Noise 101: CD reviews for March 7
Girl Who Got Away
Dido has been a nice female face on the boring side of her equivalent of the dad rock genre for some time now. While her music has been reserved for dinner parties, brunch, lite rock radio stations and other white people fascinations, it always had a home. Girl Who Got Away is going to fit right in there, which shouldn’t be surprising. It is another album filled with moderately catchy tunes that would be more passable if the lyrics accompanying them weren’t so dreadfully boring. Though there are spots that clearly have more attention than others, like Kendrick Lamar’s guest spot on “Let Us Move On,” this is album will only be in the same sentence as “great” if the other words are “album to buy your mom for her car ride around the city”.
— Nathan Ross
Stop me if you’ve heard this one: artist takes to a cabin in the woods years after his latest release. All he has in this cabin (this time, located in Manitoba) is his guitar, his words, his soul and presumably a whole lot of alcohol as he mends what might be a broken heart. Here’s the twist with Shotgun Jimmie: the album doesn’t whine about it. Instead, Everything, Everything is a punch back on the scene as Jimmie, who also spent the time in between records touring with John K. Samson, is more fun than its recording process would lead you to believe. Back again is his in-your-face guitar, which make the tracks get stuck in your head in a way that won’t let go. Shotgun Jimmie takes on the harshest winter in his Manitoba escape, and comes out with an album that screams why Canadians thrive in the cold.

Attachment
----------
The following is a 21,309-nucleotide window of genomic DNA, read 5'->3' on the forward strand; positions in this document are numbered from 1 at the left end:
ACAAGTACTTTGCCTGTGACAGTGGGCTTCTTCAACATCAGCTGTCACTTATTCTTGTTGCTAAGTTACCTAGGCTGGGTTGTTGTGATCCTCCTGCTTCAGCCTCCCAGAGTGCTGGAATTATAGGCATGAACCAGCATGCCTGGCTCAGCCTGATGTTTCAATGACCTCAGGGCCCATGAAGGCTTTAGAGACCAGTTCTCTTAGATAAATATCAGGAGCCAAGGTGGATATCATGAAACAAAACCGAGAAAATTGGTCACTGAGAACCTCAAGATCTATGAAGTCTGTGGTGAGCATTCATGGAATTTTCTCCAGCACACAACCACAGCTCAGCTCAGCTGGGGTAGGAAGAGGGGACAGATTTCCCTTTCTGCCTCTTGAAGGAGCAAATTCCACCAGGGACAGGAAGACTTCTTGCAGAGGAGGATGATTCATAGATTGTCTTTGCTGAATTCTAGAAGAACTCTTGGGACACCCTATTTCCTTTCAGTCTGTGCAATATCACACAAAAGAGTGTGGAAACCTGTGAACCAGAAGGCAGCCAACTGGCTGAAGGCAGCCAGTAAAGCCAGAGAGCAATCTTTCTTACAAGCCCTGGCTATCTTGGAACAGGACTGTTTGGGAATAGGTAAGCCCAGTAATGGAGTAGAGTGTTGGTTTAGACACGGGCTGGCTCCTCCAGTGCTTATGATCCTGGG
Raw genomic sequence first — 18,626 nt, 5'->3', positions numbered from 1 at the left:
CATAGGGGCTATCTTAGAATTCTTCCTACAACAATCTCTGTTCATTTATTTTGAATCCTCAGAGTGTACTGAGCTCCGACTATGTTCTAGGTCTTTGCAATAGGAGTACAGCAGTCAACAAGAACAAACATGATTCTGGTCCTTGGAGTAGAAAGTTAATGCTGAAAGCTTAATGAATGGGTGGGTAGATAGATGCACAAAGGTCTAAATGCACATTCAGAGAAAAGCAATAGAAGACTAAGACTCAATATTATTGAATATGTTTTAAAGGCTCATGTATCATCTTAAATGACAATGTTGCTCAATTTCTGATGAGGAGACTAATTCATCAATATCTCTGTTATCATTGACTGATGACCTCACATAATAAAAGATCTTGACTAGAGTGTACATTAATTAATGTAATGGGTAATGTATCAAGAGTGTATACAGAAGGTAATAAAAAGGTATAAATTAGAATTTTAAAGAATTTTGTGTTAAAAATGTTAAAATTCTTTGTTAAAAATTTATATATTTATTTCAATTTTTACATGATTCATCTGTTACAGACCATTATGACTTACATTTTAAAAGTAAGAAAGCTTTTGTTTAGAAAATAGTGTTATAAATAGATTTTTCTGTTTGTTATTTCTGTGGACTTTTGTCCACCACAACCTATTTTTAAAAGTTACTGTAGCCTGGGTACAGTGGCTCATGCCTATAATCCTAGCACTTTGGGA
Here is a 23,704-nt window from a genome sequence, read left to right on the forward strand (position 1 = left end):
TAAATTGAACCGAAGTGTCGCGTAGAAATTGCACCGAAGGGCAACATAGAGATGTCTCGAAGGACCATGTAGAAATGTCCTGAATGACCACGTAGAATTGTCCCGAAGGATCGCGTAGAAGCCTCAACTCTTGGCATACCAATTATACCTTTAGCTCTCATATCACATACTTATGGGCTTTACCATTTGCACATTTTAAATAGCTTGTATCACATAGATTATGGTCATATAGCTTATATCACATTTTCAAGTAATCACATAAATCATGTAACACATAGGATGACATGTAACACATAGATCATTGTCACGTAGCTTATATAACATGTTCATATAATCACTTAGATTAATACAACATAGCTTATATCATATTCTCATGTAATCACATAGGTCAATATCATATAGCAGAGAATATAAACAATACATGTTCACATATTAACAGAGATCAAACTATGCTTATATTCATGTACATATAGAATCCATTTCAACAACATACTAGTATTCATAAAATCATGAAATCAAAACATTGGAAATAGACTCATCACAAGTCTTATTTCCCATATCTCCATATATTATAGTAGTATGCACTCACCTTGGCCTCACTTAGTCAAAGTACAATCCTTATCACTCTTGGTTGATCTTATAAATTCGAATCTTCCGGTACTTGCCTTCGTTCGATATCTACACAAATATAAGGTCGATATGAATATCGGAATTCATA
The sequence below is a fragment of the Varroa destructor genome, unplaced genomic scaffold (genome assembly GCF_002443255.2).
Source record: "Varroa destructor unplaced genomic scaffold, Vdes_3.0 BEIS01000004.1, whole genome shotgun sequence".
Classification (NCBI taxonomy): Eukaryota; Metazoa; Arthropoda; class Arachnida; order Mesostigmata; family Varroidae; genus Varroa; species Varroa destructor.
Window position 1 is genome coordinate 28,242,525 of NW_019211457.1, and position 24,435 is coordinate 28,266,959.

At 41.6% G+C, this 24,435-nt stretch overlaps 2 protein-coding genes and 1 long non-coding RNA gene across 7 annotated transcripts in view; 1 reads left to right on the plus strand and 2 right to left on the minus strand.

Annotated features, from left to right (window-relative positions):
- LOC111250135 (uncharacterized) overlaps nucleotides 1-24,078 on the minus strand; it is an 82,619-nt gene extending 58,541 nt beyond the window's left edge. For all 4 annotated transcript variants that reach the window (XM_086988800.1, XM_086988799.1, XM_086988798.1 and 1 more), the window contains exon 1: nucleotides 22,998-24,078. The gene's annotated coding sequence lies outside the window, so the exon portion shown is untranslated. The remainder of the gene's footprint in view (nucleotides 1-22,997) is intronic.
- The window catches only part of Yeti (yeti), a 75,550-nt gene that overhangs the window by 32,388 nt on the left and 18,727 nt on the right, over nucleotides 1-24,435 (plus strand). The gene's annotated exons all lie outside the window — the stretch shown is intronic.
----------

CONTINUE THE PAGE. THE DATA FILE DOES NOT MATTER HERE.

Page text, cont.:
— Gregory Frank
On The Heart
Indoor Recess Inc.
Had Wildfire’s On The Heartbeen released a few years ago, it would likely be getting a higher mark. The Toronto rockers do a lot of things right on their album, but unfortunately they don’t stand out from a whole lot of new emerging artists (not only from Toronto but other places). They have a solid, clean rock sound similar to that of Kings of Leon and to a lesser extent Dinosaur Bones, but haven’t given any major reasons why the name Wildlife should jump to mind when thinking about great bands in this genre. On The Heart just seems a little late to the party, which is unfortunate given that it is a solid album that can garner a few listens before getting old. Had this been back before the turn of the decade, it would have been a much fresher sound that would draw new listeners in. Now, it seems just a routine album for people who are looking for a fix in between The Hold Steady albums.
— Nathan Ross